Tuesday, 12 July 2011

In Defense of TV news

I have never blogged before in my life.
Never felt compelled to do so, until this weekend.
For the last few days I've seen someone that I've worked with on an infrequent basis, being called "brave" for a tirade against the so-called establishment.

First let's get one thing clear, some people out there are seriously mistaken in their use of the word brave. I don't claim to be a wordsmith, but even I know that a 24-year old who quits a well-paying job in order to drive back across the country to live with his parents isn't brave.
I won't call the move silly or stupid, but rather normal.
I mean, how many people out there have spent a summer going across the country to find themselves? Probably thousands if not more. And I DO wish him luck.

But BRAVE is a mother who sits through 10 weeks of disgusting testimony detailing how her estranged husband stabbed their kids to death, all because she was in the process of divorcing him.
Brave is family that fights the flood waters which continue to rise around their home for 2 months.
Brave is the leader of a First Nations community that sits in front of TV cameras to express the despair of his people after a young child is shot and killed by a stray bullet while sleeping in his bed, even though he should be at home mourning the loss of his own grandchild.

There are some arguments that my colleague made against the media which I don't refute. Sure there are issues with how close management and editorial offices have become, but the last time I checked, you can't buy a carton of milk with smiles. At some point, money must be made. Regardless of the money - journalists have a huge responsibility to our readers, listeners and viewers. We are THEIR voice and we are the ones who must hold governments and leaders accountable.

When done right (as many of my colleagues prove every day) TV news can be an art. In 2 minutes or less, you are taken to the scene of that massive fire you heard about, or inside the dressing room of your favorite sports team. Nothing short of actually being there can re-create it as well. And when you match those incredible images with some great writing, it can be breath-taking. With shrinking attention spans in our YouTube generation, it's becoming more difficult to keep people tuned in, but there are so many great journalists out there who inspire me to continue trying to reach their standard.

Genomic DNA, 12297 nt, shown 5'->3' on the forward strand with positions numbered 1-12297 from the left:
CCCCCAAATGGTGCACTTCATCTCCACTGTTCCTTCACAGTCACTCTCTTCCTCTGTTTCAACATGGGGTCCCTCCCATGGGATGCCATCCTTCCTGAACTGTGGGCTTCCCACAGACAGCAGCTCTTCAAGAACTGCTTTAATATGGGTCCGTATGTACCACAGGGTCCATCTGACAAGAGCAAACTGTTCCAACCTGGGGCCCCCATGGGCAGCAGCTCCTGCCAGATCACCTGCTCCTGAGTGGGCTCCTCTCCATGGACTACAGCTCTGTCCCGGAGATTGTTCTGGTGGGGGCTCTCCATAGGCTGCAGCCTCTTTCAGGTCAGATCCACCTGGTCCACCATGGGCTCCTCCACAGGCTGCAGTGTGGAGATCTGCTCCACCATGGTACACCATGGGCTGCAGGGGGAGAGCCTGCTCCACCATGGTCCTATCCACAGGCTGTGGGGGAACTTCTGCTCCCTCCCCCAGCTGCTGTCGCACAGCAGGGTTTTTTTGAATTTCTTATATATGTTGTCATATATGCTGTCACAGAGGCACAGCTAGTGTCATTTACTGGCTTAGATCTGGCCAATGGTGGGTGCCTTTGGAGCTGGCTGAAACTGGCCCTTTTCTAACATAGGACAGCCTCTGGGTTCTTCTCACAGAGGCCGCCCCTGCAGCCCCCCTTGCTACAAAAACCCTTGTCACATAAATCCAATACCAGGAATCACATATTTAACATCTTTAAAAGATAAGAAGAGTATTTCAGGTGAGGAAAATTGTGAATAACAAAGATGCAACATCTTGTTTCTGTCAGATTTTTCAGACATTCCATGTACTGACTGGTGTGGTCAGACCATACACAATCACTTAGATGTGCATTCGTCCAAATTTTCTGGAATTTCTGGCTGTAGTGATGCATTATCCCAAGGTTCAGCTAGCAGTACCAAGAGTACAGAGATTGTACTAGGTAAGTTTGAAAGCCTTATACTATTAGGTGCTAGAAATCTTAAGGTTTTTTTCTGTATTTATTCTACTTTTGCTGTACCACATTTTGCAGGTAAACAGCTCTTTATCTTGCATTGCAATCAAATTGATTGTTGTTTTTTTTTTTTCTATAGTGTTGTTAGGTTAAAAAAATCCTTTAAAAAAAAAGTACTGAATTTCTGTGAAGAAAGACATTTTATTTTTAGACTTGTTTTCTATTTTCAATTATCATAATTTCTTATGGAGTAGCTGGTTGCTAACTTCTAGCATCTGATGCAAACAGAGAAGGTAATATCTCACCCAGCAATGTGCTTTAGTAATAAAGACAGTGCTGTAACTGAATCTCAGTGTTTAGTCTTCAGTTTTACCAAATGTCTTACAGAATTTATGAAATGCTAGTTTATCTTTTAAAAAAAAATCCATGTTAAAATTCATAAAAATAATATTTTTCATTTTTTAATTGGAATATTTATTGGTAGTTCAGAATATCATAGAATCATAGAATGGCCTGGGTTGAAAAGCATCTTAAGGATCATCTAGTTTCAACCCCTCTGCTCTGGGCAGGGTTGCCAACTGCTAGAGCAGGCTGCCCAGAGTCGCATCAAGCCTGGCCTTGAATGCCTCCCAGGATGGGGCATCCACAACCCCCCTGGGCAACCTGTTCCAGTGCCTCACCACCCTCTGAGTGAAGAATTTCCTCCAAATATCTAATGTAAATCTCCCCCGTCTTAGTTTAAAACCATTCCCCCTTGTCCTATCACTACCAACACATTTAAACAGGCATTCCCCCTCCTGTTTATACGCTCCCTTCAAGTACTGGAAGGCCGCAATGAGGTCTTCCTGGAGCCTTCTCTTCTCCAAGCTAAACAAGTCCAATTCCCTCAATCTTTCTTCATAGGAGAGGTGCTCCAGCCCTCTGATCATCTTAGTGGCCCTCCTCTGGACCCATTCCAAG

I don't do this job for the money.
I do it for the "thank you" I got from the 80-year old investor who was swindled in a ponzi scheme and felt that talking about it on TV, would help others shake away the shame and also break their silence so that the investor could be brought to justice.
I do it for the "thank you" from the wife of the murder victim in a cold case who hoped that her story would convince someone to come forward with information.

I can't feed my family with a bunch of "thank yous" but it certainly helps me get through those days when I feel like giving it all up, for a trip out west.


  1. Well said. When I first read the original post you refer to, my first thought was 'well there's someone who chose the wrong career'. You put what it really means in perspective with this piece.

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